Cybercriminals are increasingly hijacking enterprise systems and websites for cryptocurrency mining.
Crowdstrike and several other security vendors have recently reported incidents where businesses have suffered serious application - and operational - disruptions after attackers took over their systems to mine for Monero, and to a lesser extent, other digital currencies like Ethereum and Zcash.
In many other instances, criminals are surreptitiously installing cryptominers on websites and hijacking systems belonging to people visiting the sites.
Unlike ransomware and other malware, cryptominers are often legitimate software tools that are not always detected by anti-malware products. Since the only thing they do is use a system's CPU resources to crunch algorithms, cryptomining tools can sometime run invisibly without anyone detecting them. Many cryptomining tools deliberately throttle CPU and power usage so their presence on a system becomes even more unobtrusive. In fact, performance slowdowns often are the only indication that a computer has been hijacked for cryptocurrency mining.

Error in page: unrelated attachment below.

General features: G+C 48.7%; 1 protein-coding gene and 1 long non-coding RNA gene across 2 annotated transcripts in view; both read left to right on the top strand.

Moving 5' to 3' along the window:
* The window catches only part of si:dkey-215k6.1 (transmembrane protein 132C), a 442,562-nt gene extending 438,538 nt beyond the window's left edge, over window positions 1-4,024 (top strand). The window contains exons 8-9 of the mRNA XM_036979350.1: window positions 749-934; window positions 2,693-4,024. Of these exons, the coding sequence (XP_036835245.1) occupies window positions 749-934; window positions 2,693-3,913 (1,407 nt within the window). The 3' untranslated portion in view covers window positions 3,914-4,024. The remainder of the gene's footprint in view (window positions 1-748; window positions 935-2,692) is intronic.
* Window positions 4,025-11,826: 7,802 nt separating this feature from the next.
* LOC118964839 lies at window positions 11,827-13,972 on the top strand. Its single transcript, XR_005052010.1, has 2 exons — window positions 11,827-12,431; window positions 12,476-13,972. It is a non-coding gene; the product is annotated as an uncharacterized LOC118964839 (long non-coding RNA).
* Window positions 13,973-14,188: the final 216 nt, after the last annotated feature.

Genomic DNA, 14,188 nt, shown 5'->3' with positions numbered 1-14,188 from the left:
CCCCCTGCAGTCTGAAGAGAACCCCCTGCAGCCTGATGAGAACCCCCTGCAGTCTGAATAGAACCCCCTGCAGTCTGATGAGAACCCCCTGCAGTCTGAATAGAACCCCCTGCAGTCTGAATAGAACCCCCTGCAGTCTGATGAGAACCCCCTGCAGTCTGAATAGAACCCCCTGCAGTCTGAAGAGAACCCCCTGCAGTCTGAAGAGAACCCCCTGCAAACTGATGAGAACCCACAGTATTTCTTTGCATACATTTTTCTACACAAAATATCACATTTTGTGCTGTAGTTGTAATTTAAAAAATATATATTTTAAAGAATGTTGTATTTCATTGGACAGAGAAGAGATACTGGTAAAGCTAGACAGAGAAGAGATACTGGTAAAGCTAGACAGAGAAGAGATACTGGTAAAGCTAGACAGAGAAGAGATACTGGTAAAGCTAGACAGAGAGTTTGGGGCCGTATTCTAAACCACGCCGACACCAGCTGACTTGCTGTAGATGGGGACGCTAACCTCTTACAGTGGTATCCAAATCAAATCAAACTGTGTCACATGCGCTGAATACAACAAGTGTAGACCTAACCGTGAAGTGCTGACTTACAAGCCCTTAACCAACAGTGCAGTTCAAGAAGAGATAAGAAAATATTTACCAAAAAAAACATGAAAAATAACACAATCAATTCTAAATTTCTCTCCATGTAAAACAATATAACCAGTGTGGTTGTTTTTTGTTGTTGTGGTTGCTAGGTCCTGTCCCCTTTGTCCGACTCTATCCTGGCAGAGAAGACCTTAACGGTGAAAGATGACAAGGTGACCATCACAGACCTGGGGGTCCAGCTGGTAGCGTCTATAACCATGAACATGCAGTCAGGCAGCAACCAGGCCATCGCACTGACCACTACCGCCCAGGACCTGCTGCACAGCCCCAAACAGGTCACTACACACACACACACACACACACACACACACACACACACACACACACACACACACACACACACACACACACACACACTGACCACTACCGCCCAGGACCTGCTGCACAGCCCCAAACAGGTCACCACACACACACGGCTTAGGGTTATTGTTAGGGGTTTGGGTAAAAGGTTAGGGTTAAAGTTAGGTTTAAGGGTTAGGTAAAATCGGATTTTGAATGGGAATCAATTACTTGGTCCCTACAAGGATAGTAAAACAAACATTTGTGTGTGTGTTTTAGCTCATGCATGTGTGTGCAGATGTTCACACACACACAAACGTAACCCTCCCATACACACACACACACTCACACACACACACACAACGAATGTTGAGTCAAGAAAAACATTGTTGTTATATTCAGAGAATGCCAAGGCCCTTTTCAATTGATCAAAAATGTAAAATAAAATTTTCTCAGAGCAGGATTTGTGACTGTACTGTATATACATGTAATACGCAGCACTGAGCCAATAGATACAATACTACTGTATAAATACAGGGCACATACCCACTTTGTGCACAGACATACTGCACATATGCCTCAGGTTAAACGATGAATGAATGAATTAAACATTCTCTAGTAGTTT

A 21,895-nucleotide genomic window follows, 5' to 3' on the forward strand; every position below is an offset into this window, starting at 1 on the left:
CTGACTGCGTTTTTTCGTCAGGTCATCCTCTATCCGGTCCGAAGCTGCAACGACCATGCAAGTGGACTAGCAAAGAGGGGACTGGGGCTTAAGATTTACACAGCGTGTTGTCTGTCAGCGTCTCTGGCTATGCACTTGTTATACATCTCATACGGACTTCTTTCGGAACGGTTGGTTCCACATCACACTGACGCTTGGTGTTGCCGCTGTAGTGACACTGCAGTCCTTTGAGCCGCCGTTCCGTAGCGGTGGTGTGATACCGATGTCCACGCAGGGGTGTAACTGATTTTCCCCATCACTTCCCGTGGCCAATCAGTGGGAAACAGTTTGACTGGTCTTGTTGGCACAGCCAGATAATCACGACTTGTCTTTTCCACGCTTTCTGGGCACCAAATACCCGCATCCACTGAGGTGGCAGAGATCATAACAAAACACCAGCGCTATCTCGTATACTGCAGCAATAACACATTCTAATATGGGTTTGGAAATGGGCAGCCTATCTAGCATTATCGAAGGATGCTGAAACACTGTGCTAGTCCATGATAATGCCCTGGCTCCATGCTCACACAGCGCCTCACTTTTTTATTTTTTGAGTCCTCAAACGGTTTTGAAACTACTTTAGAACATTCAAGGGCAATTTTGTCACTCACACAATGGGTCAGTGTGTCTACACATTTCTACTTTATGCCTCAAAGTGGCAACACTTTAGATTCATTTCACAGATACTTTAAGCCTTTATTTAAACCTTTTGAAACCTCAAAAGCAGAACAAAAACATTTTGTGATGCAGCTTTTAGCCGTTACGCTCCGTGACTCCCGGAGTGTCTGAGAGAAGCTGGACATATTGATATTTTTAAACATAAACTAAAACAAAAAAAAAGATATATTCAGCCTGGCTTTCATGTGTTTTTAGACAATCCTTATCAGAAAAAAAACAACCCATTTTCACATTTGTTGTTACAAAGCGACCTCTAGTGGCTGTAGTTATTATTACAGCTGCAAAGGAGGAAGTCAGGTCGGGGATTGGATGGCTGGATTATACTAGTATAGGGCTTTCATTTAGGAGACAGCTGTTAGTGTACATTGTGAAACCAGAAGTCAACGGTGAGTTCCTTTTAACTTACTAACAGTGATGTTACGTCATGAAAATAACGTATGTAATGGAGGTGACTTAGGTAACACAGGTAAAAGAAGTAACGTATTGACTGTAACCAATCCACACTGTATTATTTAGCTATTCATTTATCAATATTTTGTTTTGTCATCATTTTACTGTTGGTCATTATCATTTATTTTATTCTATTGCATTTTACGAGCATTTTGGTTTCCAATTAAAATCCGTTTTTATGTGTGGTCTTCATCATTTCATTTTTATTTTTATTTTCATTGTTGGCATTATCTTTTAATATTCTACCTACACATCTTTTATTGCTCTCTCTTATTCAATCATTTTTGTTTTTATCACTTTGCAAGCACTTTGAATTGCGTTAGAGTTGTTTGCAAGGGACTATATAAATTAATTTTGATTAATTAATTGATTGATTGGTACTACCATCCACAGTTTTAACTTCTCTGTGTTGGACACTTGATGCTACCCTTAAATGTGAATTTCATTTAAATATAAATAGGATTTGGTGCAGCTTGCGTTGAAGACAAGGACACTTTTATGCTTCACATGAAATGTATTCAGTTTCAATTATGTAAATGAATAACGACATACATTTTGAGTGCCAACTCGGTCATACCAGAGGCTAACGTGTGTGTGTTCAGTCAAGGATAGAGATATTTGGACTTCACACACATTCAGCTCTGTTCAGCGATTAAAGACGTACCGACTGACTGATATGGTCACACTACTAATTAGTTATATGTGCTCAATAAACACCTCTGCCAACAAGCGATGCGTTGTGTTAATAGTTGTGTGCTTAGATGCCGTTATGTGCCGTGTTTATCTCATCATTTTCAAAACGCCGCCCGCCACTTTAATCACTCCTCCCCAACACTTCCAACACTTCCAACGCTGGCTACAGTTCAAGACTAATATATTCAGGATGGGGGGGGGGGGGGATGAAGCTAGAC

Like many other unwanted software tools, cryptocurrency-mining software presents a threat mainly to organizations that fail to follow basic and long-prescribed security hygiene. The tools are distributed like any other malware product, and protecting against them requires the same measures.
Here are some of the best practices you should already be following to protect against cryptomining tools - and any malware.